Re: On not conflating the give-away and non-give-away literature

From: Richard Poynder <>
Date: Fri, 18 Jun 2004 17:31:34 +0100

    Re-directed from thread:
    "Apercus of WOS Meeting: Making Ends Meet in the Creative Commons" (2004)

    To prior AmSci Thread:
    "On not conflating the give-away and non-give-away literature" (2002)

> > It is my belief that the boundary between give-away and non-give-away
> > is not as clear-cut as you imply Stevan. I, for instance, have been
> > paid by peer-review journals for articles I have contributed to them.
> A small minority of peer-reviewed journals (e.g., Nature and Science) are
> hybrid: they have a peer-reviewed section as well as a
> non-peer-reviewed newsmagazine/review section.
> OA is only intended for their peer-reviewed section.

Actually, I was referring specifically to peer-reviewed articles. My point
is that, based on my own experience and the experience of academics I have
spoken to, some articles that have been peer-reviewed are also paid for -
thus blurring the clear line between give-away and non-give-away papers that
you say exists.

> > Academics tell me that it is also not unknown for them to receive
> > payment for publishing in peer-review journals.
> Anyone can write for the newsmagazine section, even academics!

Exactly, and sometimes journalists write articles as give-aways. For this
reason new, more flexible, licenses are useful, and of relevance both in the
give-away and in the non-give-away environments.

> No one is paid to publish in the peer-reviewed section;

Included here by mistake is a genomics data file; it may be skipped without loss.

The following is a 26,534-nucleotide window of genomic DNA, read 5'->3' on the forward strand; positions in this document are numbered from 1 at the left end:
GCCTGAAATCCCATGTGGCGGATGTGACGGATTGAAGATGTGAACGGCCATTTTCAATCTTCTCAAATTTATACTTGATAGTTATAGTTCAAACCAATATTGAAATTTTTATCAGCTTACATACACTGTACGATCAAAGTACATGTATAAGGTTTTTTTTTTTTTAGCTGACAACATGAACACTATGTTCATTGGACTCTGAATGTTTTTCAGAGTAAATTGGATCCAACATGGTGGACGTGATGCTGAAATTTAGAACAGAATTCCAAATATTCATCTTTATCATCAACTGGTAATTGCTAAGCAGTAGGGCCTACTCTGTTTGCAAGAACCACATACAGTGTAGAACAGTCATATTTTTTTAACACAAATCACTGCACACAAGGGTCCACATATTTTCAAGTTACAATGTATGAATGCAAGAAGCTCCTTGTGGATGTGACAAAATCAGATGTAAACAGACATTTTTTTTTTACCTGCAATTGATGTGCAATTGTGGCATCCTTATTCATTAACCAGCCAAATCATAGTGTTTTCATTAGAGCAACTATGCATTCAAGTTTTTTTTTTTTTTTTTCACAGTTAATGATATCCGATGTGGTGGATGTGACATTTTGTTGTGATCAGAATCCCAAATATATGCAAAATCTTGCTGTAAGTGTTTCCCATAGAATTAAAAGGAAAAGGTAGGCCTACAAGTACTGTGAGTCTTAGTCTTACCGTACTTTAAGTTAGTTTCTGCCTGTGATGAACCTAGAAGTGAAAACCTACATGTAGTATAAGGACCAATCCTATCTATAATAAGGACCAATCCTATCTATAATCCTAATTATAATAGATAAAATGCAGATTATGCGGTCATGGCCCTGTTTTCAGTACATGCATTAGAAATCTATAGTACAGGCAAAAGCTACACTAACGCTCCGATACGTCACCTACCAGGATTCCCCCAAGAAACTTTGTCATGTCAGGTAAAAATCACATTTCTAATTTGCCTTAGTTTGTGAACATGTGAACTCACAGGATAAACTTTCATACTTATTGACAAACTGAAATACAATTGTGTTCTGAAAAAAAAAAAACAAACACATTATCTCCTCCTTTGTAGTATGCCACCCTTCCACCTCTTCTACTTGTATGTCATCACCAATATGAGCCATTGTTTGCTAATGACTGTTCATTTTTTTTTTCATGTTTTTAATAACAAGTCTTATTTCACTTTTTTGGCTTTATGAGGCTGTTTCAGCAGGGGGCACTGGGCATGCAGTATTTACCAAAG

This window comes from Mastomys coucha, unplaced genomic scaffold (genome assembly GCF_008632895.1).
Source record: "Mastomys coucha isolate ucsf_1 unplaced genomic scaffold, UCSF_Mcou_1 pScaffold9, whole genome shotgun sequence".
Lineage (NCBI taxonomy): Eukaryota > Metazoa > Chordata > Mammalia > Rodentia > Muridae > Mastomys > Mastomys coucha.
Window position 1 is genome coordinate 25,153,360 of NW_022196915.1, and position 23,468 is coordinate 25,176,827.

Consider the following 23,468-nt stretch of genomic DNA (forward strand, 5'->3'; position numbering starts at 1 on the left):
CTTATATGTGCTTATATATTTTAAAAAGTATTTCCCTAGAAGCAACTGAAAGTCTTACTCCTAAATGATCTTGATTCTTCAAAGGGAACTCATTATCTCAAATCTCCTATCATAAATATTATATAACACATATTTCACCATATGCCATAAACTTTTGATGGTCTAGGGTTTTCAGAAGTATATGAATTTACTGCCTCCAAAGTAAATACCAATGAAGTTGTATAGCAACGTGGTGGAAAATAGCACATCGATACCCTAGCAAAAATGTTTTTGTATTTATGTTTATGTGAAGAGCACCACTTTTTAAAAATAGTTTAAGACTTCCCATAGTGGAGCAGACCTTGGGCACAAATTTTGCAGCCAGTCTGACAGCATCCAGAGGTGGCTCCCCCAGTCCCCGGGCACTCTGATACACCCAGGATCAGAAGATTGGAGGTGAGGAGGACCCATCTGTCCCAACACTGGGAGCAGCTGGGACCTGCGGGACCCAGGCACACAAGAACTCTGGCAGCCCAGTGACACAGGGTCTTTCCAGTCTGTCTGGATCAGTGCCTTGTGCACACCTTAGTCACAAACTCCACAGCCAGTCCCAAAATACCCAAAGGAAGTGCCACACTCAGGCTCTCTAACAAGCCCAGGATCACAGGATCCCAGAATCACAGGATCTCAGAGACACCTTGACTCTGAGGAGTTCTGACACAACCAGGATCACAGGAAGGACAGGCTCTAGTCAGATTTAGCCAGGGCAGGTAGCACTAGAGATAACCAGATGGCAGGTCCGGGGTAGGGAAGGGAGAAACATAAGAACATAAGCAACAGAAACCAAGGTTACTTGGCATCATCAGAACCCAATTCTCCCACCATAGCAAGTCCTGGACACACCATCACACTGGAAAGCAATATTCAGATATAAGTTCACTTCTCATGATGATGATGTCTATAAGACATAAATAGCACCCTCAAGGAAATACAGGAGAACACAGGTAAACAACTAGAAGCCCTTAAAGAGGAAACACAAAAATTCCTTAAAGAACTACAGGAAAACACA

> indeed, it is the peer-reviewers who must decide whether such
> articles should be accepted at all (95% of them are rejected
> by Nature and Science!).

That's the principle, and I have no reason to doubt that it works in
high-impact journals like Nature and Science. However, you say that this
same principle applies to all the 24,000 peer-reviewed journals that exist.
While I cannot say for certain that the journals I was paid to publish in,
and the journals academic friends say they were paid to publish in, were
counted in that figure of 24,000 I can say that the articles in question
went through a peer review process, and a cheque was paid to the author on
publication. Maybe such instances are rare but it suggests to me that saying
no one is paid to publish works that have been peer-reviewed is not strictly
accurate, and thus the absolutely fundamental line between give-away and
non-give-away texts you refer to is not quite that.

> It would be a *great* strategic mistake, however, to conclude that
> negotiating a CC license for one's non-OA journal articles is
> a necessity or a prerequisite for making them OA by
> self-archiving them.

Absolutely. On that we are in agreement.

> Yes, but OA publishing does not = OA! In fact, it represents
> only a small portion of the actual total annual number of
> peer-reviewed articles, as well as of the immediate potential
> for OA today:

Agreed. That is why I referred to them as separate things.

> We are now piling speculation upon speculation here, when the current facts speak
> (theory-independently) for themselves.

Speculation is not a sin. Moreover, if people did not allow themselves to
speculate most of the peer-reviewed literature we are discussing would not
Received on Fri Jun 18 2004 - 17:31:34 BST

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